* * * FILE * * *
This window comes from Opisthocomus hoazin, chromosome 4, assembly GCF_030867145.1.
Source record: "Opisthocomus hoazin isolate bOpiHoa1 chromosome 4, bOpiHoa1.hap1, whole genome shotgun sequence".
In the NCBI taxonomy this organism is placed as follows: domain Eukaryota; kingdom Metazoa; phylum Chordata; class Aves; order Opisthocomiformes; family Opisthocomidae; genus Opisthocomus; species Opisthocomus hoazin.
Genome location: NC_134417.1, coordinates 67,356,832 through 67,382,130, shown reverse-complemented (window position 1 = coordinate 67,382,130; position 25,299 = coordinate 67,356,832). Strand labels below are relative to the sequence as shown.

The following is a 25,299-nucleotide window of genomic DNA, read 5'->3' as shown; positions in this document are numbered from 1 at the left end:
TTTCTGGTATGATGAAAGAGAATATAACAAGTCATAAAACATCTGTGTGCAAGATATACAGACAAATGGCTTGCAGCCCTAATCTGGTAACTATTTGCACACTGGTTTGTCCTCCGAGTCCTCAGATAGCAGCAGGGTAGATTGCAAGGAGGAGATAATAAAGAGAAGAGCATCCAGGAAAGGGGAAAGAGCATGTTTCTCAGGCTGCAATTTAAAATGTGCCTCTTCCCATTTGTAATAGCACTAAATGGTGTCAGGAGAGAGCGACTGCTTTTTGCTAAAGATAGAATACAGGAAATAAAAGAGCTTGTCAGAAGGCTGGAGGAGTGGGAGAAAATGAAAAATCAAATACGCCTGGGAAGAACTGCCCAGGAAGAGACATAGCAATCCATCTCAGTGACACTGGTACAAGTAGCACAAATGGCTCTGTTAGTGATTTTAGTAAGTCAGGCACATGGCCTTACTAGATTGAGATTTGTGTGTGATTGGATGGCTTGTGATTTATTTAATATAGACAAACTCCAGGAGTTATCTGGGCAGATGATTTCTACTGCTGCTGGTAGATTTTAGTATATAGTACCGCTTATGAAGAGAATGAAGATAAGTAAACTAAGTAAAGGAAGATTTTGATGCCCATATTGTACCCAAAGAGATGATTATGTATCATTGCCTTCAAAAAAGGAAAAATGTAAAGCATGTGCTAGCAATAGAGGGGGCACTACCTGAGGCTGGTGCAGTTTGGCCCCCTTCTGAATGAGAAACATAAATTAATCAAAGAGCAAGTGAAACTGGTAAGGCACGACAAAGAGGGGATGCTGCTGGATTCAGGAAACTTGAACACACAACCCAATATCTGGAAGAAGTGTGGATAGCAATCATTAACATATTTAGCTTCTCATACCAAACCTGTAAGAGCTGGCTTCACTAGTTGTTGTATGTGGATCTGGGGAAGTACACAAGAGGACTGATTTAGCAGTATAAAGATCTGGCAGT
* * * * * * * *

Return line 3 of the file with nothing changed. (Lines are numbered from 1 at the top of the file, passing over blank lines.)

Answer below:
In the NCBI taxonomy this organism is placed as follows: domain Eukaryota; kingdom Metazoa; phylum Chordata; class Aves; order Opisthocomiformes; family Opisthocomidae; genus Opisthocomus; species Opisthocomus hoazin.